Amazon: Earnings Are Not The Holy Grail – Seeking Alpha

Amazon (AMZN) is a company that has made quite a name for itself in the area of cloud computing, after having come to dominate the e-commerce space. Its AWS (Amazon Web Services) platform is currently seen as the leader in the area of big data storage and cloud computing, and its other offerings in this space have also proven competitive to rivals such as Microsoft (MSFT).

Despite this, that didn’t stop earnings from falling 77% in the most recent quarter. The more important question to be asked, are such lower earnings a concern?

In the long-term, clearly a drop in earnings is not a good thing. However, it’s important to put such lower earnings into context. Amazon has become heavily cloud-focused in its business model, and maintaining the servers and IT infrastructure for such technology requires large amounts of capital investment. Moreover, software is subject to high levels of depreciation due to upfront investment which results in depreciation lowering earnings over time.

According to Amazon’s Q2 2017 Financial Results, while operating income decreased to $628 in Q2 2017 (down 51% from the same quarter last year), net sales increased by 25% to $38 billion over the same period. With higher operating expenses having placed pressure on net income, it is understandable why earnings are lower under this circumstance.

Part of Amazon’s competitive advantage is that it maintains the largest cloud ecosystem of all technology providers. According to Gartner, Amazon Web Services has maintained its lead in the “Leaders” quadrant of Gartner’s Magic Quadrant for Cloud Infrastructure as a Service (IaaS) for the seventh year in a row, in recognition of the size and technological capabilities of AWS compared to its rivals:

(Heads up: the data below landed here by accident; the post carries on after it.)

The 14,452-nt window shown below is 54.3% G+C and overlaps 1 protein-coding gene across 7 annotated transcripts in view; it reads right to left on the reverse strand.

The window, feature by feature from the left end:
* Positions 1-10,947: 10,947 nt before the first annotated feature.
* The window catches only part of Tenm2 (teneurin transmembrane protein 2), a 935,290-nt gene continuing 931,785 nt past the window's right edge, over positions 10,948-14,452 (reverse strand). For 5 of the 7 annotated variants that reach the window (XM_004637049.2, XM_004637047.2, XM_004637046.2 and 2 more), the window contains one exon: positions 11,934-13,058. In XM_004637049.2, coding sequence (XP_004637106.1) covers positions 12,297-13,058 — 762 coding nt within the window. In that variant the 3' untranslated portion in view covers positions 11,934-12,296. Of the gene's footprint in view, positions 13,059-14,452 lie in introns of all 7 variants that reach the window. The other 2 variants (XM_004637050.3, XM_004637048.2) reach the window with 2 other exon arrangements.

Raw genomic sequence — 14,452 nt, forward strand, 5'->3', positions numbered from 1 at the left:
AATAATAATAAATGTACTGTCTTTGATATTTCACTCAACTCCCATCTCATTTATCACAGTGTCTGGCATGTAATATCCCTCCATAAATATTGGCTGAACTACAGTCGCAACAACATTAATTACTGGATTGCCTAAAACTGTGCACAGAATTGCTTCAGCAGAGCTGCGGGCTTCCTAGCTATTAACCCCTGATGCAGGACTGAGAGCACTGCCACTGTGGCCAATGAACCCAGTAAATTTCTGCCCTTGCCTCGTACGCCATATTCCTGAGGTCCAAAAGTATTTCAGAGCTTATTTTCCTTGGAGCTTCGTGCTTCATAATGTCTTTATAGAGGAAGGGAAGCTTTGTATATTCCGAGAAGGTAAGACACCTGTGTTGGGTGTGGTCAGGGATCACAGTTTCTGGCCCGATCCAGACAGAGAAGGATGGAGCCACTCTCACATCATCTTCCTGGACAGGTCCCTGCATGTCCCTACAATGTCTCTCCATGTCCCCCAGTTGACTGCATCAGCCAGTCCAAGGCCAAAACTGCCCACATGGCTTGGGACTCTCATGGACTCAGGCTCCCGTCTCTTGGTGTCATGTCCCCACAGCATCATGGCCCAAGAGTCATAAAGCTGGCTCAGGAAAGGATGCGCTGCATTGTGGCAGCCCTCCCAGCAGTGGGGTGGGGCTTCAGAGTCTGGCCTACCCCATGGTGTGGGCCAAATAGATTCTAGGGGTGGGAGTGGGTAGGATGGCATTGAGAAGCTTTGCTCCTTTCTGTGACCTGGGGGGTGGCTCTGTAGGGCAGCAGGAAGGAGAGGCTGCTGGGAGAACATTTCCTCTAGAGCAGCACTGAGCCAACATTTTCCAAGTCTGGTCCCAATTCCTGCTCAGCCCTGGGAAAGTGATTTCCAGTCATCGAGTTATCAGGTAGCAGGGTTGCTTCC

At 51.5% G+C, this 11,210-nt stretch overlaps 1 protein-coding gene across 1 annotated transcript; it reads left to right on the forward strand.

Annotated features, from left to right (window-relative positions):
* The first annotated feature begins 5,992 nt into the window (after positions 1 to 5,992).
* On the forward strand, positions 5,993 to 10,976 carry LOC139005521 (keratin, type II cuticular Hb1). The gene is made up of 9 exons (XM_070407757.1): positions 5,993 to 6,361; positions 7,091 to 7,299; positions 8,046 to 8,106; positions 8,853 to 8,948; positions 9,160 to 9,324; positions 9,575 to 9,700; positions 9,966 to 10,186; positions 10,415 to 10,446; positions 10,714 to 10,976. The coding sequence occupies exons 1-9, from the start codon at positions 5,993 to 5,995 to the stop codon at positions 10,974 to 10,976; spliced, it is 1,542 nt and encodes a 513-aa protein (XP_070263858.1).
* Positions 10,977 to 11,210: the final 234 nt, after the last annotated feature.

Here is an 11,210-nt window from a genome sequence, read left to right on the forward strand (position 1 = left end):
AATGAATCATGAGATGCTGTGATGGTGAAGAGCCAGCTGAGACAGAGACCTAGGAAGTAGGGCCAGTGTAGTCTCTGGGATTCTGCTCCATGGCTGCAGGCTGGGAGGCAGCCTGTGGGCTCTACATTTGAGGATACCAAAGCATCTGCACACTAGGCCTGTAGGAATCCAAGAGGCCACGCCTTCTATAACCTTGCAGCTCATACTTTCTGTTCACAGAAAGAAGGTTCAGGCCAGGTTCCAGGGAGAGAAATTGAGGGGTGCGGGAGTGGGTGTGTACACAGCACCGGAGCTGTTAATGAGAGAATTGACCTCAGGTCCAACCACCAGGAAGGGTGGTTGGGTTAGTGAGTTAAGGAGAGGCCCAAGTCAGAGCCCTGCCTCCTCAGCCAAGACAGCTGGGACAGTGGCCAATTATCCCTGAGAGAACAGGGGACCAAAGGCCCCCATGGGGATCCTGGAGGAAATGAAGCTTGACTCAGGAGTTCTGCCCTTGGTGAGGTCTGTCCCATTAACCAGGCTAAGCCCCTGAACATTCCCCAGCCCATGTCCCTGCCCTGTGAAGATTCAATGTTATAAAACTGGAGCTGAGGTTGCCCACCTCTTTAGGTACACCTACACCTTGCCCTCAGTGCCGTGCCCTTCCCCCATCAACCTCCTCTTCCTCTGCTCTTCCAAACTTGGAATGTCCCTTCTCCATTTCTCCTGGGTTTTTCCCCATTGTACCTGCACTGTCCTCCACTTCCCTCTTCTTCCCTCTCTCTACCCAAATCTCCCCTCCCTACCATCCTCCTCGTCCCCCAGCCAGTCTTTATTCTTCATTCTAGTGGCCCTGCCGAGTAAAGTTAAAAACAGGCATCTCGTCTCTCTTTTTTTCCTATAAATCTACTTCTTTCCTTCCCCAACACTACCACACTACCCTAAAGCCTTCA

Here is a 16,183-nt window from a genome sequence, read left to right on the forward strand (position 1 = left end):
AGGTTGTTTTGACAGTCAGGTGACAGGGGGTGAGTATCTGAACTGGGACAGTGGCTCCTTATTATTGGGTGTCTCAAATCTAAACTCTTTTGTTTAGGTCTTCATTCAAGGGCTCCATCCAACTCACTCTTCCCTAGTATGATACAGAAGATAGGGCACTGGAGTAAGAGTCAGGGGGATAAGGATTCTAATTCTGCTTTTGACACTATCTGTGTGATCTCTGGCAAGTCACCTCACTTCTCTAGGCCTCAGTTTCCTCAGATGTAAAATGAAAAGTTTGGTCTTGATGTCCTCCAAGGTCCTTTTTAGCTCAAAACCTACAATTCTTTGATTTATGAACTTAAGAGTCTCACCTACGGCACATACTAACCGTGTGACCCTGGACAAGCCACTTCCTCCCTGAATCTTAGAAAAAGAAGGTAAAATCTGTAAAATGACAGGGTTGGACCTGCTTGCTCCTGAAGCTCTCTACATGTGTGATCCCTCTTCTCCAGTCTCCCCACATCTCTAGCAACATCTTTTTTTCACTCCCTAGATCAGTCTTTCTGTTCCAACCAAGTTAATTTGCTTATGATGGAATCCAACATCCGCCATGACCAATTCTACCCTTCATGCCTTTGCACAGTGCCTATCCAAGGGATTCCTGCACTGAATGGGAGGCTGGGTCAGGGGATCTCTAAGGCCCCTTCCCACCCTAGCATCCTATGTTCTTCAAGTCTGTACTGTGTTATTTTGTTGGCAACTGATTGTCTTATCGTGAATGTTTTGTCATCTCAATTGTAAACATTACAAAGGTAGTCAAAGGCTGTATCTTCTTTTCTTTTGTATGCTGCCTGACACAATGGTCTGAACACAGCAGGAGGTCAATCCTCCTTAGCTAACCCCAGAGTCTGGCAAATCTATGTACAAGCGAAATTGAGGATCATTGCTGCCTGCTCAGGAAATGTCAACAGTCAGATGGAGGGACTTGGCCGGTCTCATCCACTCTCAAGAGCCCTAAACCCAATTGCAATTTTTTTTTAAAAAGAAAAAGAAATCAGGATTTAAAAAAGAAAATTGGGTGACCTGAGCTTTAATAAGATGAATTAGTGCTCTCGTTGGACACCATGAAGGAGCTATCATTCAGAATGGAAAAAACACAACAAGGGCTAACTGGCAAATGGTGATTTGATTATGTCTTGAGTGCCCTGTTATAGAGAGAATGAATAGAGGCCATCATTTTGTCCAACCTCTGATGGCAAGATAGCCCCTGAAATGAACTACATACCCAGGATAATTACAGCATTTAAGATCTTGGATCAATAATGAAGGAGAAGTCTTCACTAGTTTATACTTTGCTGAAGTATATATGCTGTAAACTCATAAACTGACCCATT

Source: Gartner (June 2017)

The general takeaway from this is that Amazon is a company that you buy with expectation of growth – looking at valuations becomes virtually meaningless for this company. The idea is that if sales continue to grow, the revenue from sales will eventually outweigh the large amounts of capital expenditure needed to maintain Amazon’s technological infrastructure.

On the other side of the fence, there are those investors who argue that Amazon is a company that is ultimately set for failure since large amounts of capital expenditure are preventing the company from ultimately turning a profit. Amazon is ultimately pursuing a market share strategy in cloud computing, aiming to further increase its dominance as a major provider in this space.

Admittedly, I am long Microsoft (MSFT) myself – the reason being that Microsoft is less of a “risky” stock that pays a good dividend – but that’s more to do with factors such as my own individual appetite for risk, and is out of the scope of this article. A company like Microsoft has focused its Azure offering on a more focused corporate market in particular, and are not particularly targeting a maximum level of market share for its offering.

However, Amazon by contrast does not pay a dividend and is “going all in” by reinvesting heavily into upgrading its cloud computing infrastructure. Granted, there is more risk in holding a company like Amazon, but the potential payoff in terms of growth is far greater.

To conclude, earnings are not the holy grail when it comes to a company like Amazon. Amazon is reinvesting heavily to maintain its lead in the cloud computing space, and for investors who are willing to take more risk in terms of banking on such future growth, the rewards have the potential to be significant.

Disclosure: I am/we are long MSFT.

I wrote this article myself, and it expresses my own opinions. I am not receiving compensation for it (other than from Seeking Alpha). I have no business relationship with any company whose stock is mentioned in this article.

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Amazon: Earnings Are Not The Holy Grail – Seeking Alpha

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